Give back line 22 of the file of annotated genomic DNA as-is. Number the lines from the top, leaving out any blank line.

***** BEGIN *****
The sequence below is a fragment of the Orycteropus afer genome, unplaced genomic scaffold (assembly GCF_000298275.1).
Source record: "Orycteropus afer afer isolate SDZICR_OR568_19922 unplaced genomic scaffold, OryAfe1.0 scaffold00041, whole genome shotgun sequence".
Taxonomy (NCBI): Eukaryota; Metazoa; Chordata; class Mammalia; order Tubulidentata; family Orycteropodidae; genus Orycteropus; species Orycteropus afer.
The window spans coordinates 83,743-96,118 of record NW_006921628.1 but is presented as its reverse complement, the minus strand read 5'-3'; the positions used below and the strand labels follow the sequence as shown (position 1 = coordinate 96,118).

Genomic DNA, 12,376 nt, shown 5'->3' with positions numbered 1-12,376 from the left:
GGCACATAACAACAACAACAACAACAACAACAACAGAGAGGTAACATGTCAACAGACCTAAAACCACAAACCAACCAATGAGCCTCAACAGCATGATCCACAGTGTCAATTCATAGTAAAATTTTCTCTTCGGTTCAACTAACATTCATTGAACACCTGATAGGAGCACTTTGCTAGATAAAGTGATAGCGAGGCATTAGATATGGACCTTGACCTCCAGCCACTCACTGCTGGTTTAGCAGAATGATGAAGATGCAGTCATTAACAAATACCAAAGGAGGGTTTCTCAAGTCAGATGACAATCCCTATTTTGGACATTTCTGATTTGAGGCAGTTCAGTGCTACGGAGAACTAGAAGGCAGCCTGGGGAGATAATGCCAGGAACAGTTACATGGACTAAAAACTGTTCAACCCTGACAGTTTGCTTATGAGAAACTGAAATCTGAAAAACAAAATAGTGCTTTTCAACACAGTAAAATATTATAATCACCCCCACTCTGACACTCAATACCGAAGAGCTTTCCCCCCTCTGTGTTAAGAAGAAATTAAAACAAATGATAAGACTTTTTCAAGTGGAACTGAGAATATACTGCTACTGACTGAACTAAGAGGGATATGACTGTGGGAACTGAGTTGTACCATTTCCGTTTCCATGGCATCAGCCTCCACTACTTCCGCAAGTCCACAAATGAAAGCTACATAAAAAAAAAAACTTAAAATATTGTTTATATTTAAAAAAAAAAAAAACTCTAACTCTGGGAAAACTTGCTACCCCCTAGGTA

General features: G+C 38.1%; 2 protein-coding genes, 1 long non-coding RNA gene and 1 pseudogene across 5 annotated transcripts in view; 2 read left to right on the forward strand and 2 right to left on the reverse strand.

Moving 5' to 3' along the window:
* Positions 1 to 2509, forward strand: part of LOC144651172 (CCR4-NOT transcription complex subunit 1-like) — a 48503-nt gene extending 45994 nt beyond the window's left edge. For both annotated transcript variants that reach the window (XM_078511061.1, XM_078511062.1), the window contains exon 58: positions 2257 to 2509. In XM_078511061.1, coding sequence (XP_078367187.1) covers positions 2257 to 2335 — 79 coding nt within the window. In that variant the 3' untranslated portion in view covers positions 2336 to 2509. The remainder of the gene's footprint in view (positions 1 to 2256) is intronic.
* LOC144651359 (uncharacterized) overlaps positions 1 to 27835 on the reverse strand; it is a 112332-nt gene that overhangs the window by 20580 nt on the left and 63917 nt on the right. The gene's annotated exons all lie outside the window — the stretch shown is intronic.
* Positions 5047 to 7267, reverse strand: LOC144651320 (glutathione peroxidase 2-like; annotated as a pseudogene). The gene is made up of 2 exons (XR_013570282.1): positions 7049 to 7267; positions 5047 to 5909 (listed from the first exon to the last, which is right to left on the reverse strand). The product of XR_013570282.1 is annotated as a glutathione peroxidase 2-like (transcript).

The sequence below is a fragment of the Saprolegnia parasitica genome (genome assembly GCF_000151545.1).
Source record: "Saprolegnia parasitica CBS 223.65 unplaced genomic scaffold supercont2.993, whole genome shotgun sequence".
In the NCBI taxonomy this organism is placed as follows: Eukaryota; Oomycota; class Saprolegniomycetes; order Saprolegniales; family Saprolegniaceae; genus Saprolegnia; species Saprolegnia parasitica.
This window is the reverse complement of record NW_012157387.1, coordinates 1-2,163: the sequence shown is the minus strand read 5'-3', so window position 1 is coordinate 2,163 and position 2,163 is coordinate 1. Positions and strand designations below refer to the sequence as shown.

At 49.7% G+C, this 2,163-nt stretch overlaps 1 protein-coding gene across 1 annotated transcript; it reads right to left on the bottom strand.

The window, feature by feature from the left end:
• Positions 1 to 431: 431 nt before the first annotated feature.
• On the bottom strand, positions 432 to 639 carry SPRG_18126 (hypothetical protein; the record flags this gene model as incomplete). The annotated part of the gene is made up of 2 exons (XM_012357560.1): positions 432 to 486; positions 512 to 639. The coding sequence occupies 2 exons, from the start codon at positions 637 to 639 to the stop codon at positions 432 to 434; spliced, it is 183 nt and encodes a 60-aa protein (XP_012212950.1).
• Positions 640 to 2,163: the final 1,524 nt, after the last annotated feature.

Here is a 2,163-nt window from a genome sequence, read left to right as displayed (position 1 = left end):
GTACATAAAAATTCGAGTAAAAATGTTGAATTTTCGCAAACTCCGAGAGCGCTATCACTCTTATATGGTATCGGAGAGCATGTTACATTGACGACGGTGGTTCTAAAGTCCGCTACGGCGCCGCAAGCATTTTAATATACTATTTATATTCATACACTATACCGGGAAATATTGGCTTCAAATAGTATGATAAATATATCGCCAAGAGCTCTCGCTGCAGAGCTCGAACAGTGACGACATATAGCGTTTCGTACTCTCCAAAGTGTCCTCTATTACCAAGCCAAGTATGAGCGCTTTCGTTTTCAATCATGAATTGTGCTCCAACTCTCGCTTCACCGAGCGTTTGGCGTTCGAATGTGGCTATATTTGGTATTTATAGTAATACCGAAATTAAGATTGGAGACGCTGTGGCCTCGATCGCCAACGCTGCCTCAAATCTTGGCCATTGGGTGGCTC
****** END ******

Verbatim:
GTACATAAAAATTCGAGTAAAAATGTTGAATTTTCGCAAACTCCGAGAGCGCTATCACTCTTATATGGTATCGGAGAGCATGTTACATTGACGACGGTGGTTCTAAAGTCCGCTACGGCGCCGCAAGCATTTTAATATACTATTTATATTCATACACTATACCGGGAAATATTGGCTTCAAATAGTATGATAAATATATCGCCAAGAGCTCTCGCTGCAGAGCTCGAACAGTGACGACATATAGCGTTTCGTACTCTCCAAAGTGTCCTCTATTACCAAGCCAAGTATGAGCGCTTTCGTTTTCAATCATGAATTGTGCTCCAACTCTCGCTTCACCGAGCGTTTGGCGTTCGAATGTGGCTATATTTGGTATTTATAGTAATACCGAAATTAAGATTGGAGACGCTGTGGCCTCGATCGCCAACGCTGCCTCAAATCTTGGCCATTGGGTGGCTC